Senate Judiciary Chairman Pulls Patent Reform Bill

BY Heather Greenfield
May 21, 2014

Washington – Senate Judiciary Chairman Patrick Leahy announced today that he was taking the patent reform bill off the committee’s agenda. The move was a massive setback to the nationwide chorus of calls for reform after patent trolls expanded their targets in recent years to companies across a wide range of industries. Oddly, Leahy cited a lack of agreement between stakeholders, which include patent trolls and their targets, as his reason for removing the bill from the agenda.

 

Patent trolls drain billions of dollars from the economy every year by exploiting our complex patent system to extort money from thousands of legitimate US companies. Patent trolls succeed because their business is lawsuits, rather than actually producing products. It costs them little to file infringement claims and it’s very costly, often $2-5 million on average, to defend against a patent suit. Most companies just pay the trolls; the trolls then use the money to expand their litigation efforts.

 

Senators had reached a bipartisan agreement on patent reform that would have gone a long way to curbing the patent troll problem without impinging on patent owners’ rights. Proponents of reform compromised extensively to reach that deal, including giving up the expansion of the Covered Business Method Review (CBM) program, even though making CBM more widely available could have helped to greatly improve patent quality.

 

Six months ago, the House of Representatives overwhelmingly passed bipartisan patent reform legislation that found a healthy balance between curbing abuses and limiting any negative consequences to honest defense of valid patents.

 

The Computer & Communications Industry Association has been advocating real patent reform for more than a decade and will continue to fight for it. The following can be attributed to CCIA President & CEO Ed Black:

 

“We are greatly disappointed to see patent reform removed from the Senate’s agenda. Patent trolls no doubt celebrated the lunchtime announcement that they could continue to misuse U.S. patent law to feast on U.S. companies in all sectors and sizes.

 

“The Obama Administration has said patent trolls cost companies $89 billion a year. With the kind of money they’re raking in, can policymakers really expect to get patent trolls to agree to legislation that curbs the use of some of the tools they are using to unfairly file nuisance lawsuits to collect those kind of fees? Senate leaders are now saying legislation cannot proceed without agreement among all patent holders, including those trying to block it. This a sign the legislation might be effective – not a reason to stop trying to pass it.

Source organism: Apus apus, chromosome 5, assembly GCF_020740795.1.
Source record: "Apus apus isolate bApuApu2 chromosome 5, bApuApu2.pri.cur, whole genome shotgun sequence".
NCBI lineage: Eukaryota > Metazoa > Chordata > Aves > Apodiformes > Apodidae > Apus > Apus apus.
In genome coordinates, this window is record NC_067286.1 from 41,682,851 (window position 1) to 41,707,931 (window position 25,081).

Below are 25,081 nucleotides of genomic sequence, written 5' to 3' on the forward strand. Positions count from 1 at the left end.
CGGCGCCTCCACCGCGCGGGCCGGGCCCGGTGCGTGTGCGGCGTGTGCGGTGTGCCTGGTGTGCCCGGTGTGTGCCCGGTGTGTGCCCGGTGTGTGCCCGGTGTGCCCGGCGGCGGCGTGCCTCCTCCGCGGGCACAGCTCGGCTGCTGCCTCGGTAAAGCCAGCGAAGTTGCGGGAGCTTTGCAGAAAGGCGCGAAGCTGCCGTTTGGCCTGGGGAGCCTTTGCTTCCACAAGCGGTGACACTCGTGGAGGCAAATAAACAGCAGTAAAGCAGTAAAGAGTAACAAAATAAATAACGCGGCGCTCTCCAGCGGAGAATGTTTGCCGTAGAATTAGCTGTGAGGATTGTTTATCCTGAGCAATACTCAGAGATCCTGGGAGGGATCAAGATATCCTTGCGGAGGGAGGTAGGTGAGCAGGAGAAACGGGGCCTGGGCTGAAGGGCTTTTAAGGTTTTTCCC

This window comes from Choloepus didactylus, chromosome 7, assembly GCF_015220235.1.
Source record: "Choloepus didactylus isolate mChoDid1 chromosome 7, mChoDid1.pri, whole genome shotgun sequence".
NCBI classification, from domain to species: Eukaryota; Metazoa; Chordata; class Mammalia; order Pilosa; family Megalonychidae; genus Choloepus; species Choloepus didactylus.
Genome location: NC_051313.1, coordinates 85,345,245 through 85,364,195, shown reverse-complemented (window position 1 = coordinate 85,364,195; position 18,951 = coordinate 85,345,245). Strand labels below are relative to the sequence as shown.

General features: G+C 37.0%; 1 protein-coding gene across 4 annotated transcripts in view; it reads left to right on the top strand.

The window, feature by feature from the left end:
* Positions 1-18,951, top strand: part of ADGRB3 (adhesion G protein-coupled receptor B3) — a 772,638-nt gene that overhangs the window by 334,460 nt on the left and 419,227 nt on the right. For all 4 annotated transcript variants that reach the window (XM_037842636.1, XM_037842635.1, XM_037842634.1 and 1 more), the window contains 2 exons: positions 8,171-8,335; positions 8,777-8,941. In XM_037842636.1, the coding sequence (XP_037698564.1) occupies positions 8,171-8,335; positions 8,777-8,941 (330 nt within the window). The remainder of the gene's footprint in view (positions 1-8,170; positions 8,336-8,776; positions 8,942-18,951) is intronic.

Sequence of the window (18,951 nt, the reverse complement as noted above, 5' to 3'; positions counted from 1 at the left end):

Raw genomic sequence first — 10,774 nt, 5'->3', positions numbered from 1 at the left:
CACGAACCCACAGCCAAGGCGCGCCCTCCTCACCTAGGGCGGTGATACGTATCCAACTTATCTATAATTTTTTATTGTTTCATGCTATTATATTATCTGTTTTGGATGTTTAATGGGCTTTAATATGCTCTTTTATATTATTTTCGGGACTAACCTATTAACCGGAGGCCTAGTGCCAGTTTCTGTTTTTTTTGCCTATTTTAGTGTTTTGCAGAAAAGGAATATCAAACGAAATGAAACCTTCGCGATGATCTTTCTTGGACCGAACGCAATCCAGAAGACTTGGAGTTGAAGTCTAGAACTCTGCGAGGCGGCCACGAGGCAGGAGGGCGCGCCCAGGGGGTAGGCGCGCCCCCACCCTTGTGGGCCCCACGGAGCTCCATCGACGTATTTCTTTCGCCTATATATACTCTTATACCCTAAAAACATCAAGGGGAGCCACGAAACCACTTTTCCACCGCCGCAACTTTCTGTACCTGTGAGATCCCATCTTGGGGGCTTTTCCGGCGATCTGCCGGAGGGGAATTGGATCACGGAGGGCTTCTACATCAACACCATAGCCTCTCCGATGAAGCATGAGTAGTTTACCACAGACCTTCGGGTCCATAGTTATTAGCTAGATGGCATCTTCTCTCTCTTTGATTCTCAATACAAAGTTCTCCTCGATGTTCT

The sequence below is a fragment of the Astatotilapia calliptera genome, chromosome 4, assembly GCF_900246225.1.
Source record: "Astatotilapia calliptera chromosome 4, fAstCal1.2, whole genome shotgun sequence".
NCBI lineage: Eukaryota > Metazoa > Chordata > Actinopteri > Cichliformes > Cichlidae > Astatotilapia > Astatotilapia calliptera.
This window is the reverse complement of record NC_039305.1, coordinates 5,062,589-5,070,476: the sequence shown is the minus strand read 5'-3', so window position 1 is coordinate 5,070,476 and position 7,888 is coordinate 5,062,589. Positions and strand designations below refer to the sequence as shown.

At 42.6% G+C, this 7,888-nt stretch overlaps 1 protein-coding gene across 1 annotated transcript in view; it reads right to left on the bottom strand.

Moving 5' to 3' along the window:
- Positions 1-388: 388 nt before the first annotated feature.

“The stakeholders with the most to gain and lose, patent trolls and their targets, reach agreements every day. The patent trolls demand money based on frivolous claims and the targets pay up rather than face an even more expensive court battle. There is already compromise and it’s working for the trolls just fine, but it is completely unfair to the companies targeted. Today American businesses learned relief is not on the way, and they are on their own against the trolls as they await an announcement that the trolls have comprised and will no longer block patent reform.

 

“It’s clear to all those targeted by trolls they need a rescue effort led by statesmen and women in Congress – not yet another delay that blames stakeholders and hands patent trolls a default victory.”


For more background, please see Matt Levy’s post in “Patent Progress.”

 

Related Articles

PTO Requests Comments On Changes To Make It Difficult To Challenge Weak Patents

Oct 19, 2020

Washington – The U.S. Patent and Trademark Office has requested comments on making permanent changes to the system currently used to challenge weak or overly broad patents known as inter partes review.  The Computer & Communications Industry Association sent a letter to Patent and Trademark Office Director Iancu last year warning him that making it…

CCIA Expresses Disappointment In Flawed 9th Circuit Qualcomm Decision

Aug 11, 2020

Washington — The 9th Circuit today overturned a district court decision by Judge Lucy Koh, holding that Qualcomm had not violated the antitrust laws by refusing to license competitors in violation of its contractual obligation to do so, by refusing to sell chips unless the customer first took a patent license, and by engaging in…